Covid travel restrictions relaxed for COP26 climate delegates

Restrictions on travel to the UK and rules on quarantine and self-isolation will be reduced for thousands attending summit.

Covid travel restrictions relaxed for COP26 climate delegates iStock
COP26 climate summit will take place at the Scottish Event Campus in November.

Covid-19 rules for travelling to the UK will be relaxed for thousands of delegates attending the UN COP26 climate summit in Glasgow in November.

COP26 officials have set out conditions for the event, for which between 20,000 and 25,000 government delegates, media and campaigners from around the world are expected to flock to Scotland for talks on curbing global warming.

The summit – which will be attended by world leaders – is being billed as the last, best chance to limit global temperature rises to 1.5C to avoid the most dangerous climate change.

It was delayed from 2020 because of the pandemic and organisers have been keen to push for an in-person event this year to allow all countries to participate effectively and secure a successful outcome to climate negotiations, while ensuring it is a Covid-safe event.

Restrictions on travel to the UK and rules on quarantine and self-isolation will be reduced for delegates, while there will be strict testing protocols in place, including regular testing for all those attending the summit.

Delegates will also have to sign a charter agreeing to abide by the protocols for the summit.

Cop26 officials said full vaccination for the two week-long summit was strongly encouraged, and the UK had offered vaccines to registered delegates who would not be able to get jabbed by other means.

The UK is recognising all Covid-19 vaccinations as valid for the event, but officials also said they would not prevent people attending who had not been vaccinated.

A UK Government spokesperson said Cop26 was a necessary event, as the science was clear for the need to take immediate and far reaching action to have any chance of avoiding the devastating impacts of rising temperatures.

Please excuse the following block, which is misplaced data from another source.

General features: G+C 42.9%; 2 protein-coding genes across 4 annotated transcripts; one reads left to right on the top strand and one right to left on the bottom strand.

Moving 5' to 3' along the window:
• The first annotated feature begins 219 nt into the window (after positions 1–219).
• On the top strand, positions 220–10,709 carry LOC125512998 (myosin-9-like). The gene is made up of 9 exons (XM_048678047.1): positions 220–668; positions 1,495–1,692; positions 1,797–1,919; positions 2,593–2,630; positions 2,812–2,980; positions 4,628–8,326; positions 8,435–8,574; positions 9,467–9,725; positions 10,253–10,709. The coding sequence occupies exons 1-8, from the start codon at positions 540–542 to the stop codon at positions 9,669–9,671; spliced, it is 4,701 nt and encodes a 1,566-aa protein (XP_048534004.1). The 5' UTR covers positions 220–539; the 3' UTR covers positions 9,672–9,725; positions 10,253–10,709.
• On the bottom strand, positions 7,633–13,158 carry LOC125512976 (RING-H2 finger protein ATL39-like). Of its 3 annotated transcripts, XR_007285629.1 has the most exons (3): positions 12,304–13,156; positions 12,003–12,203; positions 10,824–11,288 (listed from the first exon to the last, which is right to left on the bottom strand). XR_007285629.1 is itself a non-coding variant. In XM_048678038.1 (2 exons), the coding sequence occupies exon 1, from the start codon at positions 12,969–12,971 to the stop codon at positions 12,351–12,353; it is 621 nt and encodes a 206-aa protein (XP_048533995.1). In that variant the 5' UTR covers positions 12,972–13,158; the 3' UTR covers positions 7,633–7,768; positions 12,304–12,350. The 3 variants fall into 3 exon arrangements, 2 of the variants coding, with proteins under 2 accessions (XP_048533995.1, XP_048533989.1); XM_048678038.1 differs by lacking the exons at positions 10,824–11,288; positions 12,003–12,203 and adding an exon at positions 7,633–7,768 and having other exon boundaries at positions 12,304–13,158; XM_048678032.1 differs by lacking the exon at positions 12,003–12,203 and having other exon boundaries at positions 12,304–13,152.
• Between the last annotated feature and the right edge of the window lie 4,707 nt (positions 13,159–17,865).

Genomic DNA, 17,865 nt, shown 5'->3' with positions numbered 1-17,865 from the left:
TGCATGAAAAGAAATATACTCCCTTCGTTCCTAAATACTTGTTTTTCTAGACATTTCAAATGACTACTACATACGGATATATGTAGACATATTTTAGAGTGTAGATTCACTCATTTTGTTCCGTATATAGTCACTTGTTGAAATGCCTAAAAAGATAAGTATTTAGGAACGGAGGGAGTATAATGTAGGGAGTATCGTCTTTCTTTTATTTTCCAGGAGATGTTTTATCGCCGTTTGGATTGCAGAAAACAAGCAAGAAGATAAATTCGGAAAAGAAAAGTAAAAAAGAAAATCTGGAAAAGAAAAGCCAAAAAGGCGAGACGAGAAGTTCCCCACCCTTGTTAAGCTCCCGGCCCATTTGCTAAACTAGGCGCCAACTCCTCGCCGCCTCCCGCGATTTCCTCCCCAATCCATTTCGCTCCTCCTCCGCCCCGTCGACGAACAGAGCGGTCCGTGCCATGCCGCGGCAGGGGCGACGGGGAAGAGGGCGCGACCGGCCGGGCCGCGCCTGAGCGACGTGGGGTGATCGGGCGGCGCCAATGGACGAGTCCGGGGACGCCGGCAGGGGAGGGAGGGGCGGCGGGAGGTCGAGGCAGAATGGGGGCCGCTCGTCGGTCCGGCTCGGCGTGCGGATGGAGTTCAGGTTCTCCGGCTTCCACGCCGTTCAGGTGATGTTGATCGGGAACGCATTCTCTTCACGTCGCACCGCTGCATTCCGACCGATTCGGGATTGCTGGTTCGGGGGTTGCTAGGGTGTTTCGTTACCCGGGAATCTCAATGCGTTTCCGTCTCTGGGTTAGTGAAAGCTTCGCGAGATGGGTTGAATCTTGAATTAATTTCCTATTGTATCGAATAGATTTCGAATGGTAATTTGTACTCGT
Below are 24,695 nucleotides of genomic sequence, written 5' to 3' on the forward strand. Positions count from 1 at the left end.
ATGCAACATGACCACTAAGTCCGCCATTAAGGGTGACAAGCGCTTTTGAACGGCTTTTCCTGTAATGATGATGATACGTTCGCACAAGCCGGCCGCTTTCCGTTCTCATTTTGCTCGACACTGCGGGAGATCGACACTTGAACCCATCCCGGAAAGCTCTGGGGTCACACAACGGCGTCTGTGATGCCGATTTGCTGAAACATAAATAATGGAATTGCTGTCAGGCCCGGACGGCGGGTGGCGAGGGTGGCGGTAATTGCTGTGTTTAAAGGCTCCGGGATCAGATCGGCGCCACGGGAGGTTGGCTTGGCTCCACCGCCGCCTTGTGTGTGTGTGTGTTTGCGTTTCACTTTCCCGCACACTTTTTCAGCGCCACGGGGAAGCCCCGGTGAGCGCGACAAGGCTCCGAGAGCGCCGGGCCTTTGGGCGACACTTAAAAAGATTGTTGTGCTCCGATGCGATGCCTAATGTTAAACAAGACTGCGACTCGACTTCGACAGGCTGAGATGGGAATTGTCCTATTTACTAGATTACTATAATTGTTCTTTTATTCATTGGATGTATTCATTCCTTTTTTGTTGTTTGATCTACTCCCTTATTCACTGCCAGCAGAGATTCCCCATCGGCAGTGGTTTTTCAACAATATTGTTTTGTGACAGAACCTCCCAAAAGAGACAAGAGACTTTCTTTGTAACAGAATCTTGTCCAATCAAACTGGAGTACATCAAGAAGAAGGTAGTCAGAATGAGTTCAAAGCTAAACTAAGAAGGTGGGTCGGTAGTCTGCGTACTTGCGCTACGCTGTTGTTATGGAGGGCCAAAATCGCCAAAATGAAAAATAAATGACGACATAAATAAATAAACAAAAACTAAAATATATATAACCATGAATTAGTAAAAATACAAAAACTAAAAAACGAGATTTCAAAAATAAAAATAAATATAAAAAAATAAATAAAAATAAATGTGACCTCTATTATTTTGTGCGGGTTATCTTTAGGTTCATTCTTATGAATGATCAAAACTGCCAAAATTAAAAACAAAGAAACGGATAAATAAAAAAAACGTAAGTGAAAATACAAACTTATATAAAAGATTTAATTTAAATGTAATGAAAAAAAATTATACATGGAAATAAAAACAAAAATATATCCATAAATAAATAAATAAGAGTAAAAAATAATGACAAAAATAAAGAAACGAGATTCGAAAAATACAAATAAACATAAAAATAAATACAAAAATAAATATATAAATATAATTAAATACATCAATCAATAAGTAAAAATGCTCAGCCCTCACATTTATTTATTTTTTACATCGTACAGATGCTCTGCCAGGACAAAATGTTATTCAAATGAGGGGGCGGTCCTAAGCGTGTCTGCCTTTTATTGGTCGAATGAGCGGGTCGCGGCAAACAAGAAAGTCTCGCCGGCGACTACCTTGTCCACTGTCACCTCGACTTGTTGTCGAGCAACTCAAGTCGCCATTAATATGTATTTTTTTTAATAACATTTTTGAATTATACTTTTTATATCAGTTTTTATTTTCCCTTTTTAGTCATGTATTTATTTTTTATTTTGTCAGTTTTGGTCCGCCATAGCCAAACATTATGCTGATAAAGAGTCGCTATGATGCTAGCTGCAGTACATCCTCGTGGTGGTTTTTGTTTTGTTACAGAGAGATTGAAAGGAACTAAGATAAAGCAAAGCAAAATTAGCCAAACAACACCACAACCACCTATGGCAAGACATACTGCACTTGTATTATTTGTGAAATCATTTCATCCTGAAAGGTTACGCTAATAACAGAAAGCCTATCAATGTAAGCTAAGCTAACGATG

They added: “We know that achieving the ambitious global action needed to tackle climate change requires everyone sitting around the same table. To achieve this we have been working tirelessly to make arrangements for an in-person event.

“Hosting it safely is of the utmost importance to the UK. Like many recent international events, Cop26 will have to adapt in line with Covid.”

The spokesperson said details of how the summit would run were progressing after close collaboration with all partners, including public health officials in Scotland and England, the Scottish Government, Glasgow City Council and the UN’s climate body, the UNFCCC.

“We believe these arrangements strike a balance between allowing critical climate talks at this exceptional event to continue with representation from around the globe, while continuing to have measures in place to protect public health,” they said.

Under the regulations specifically for COP26, delegates from red list countries will only have to quarantine in quarantine hotels for five days if they have been fully vaccinated, and for 10 days if they have not received the jabs.

There will be no requirement for COP26 attendees coming from amber or green list countries to self isolate on arrival to the UK whether vaccinated or not, officials said. Most people are expected to come to the UK via London.

Under current rules, people cannot travel to England from red list countries unless they are British or Irish citizens or have the right to live in the UK, with the same rules applying to Scotland with some other limited exceptions.

Those that do arrive from red list countries have to quarantine for 10 days in quarantine hotels, even if they are double jabbed.

There are also requirements to self isolate for 10 days for those coming from amber countries who are not fully vaccinated via approved programmes in the UK, US or Europe.

While the red list can change, it currently includes dozens of countries, all of whom are expected to send delegates to COP26, and some of which are among the most vulnerable to climate change.

The issue of who pays for the regime, including testing and quarantine hotels, has yet to be finalised. Isolation protocols during the event for those who test positive for the virus are also being finalised.

The rules for COP26 have been signed off by the UK and Scottish governments, but Covid-19 protection measures for the summit could still change, officials said.